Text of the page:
Research Article| Volume 3, ISSUE 1, P8-16, January 2012

Does life expectancy affect treatment of women aged 80 and older with early stage breast cancers?

Published:November 14, 2011DOI:



      Data are needed on how life expectancy affects treatment decisions among women ≥80 years with early stage breast cancer.


      We used the linked Surveillance Epidemiology and End Results-Medicare claims dataset from 1992 to 2005 to identify women aged ≥80 newly diagnosed with lymph node negative, estrogen receptor positive tumors, ≤5 cm. To estimate life expectancy, we matched these women to women of similar age, region, and insurance, not diagnosed with breast cancer. We examined 5-year mortality of matched controls by illness burden (measured with the Charlson Comorbidity Index [CCI]) using Kaplan-Meier statistics. We examined treatments received by estimated life expectancy within CCI levels. We further examined factors associated with receipt of radiotherapy after breast conserving surgery (BCS).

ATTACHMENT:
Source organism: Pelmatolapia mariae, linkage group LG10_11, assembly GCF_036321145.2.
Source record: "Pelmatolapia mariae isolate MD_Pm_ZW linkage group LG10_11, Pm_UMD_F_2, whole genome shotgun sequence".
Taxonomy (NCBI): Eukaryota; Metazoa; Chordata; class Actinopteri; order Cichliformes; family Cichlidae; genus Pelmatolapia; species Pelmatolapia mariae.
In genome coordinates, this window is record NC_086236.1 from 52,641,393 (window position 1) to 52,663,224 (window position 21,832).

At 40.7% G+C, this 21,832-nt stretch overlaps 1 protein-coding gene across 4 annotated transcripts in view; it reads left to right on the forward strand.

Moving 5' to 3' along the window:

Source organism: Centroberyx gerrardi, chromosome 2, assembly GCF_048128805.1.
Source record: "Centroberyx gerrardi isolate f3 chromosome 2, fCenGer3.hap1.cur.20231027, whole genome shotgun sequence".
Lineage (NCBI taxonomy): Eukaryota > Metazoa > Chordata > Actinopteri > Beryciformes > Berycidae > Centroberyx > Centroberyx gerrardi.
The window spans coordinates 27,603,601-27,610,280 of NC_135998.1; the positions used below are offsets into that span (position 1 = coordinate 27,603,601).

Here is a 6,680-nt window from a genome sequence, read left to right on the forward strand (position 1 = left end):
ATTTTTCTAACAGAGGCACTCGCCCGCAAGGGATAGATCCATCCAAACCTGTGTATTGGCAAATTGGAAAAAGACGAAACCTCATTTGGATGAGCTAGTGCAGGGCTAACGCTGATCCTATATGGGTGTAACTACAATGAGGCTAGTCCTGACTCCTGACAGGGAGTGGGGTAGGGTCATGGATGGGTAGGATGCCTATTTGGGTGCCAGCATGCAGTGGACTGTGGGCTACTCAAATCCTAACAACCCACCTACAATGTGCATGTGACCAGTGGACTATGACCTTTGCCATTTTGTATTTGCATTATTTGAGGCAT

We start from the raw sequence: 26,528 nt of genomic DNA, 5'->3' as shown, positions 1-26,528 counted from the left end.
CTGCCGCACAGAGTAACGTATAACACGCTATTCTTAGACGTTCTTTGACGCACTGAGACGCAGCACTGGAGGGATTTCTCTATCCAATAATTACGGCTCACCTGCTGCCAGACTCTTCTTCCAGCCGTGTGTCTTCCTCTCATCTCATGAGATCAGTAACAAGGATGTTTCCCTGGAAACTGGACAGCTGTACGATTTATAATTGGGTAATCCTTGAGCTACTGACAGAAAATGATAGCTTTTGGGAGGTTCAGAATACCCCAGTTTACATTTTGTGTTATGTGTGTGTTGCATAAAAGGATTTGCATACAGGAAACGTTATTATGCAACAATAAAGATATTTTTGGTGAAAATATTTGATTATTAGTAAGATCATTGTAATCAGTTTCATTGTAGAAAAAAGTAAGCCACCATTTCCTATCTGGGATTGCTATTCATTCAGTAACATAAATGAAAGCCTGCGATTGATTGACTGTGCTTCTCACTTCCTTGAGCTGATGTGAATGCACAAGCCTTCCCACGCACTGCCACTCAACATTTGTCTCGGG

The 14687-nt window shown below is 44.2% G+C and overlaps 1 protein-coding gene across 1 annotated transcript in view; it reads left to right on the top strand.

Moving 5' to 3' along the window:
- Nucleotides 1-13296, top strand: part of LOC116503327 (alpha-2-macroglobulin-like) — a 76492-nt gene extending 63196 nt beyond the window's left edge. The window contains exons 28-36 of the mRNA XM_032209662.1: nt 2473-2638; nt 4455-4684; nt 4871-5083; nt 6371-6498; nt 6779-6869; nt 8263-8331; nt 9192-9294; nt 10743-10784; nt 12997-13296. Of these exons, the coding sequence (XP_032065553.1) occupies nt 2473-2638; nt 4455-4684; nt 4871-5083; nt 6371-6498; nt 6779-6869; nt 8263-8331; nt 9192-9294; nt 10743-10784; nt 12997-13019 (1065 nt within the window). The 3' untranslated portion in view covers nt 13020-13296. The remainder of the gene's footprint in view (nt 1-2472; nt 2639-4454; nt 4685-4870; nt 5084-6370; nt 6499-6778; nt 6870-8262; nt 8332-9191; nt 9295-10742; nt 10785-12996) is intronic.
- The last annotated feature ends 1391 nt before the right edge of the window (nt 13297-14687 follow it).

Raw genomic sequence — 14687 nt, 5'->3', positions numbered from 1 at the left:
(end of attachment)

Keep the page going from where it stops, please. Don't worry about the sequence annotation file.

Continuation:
Of 9,932 women, 39.6% underwent mastectomy, 30.4% received BCS plus radiotherapy, and 30.0% received BCS alone. Estimated 5-year mortality was 72% for women with CCIs of 3+, yet 38.0% of these women underwent mastectomy and 22.9% received radiotherapy after BCS. Conversely, estimated 5-year mortality was 36% for women with CCIs of 0 and 26.6% received BCS alone. Age 80–84, urban residence, higher grade, recent diagnosis, mammography use, and low comorbidity, were factors associated with receiving radiotherapy after BCS. Among women with CCIs of 3+ treated with BCS, 36.9% underwent radiotherapy.


      Many women aged ≥80 with limited life expectancies receive radiotherapy after BCS for treatment of early stage breast cancers while many in excellent health do not. More consideration needs to be given to patient life expectancy when considering breast cancer treatments.


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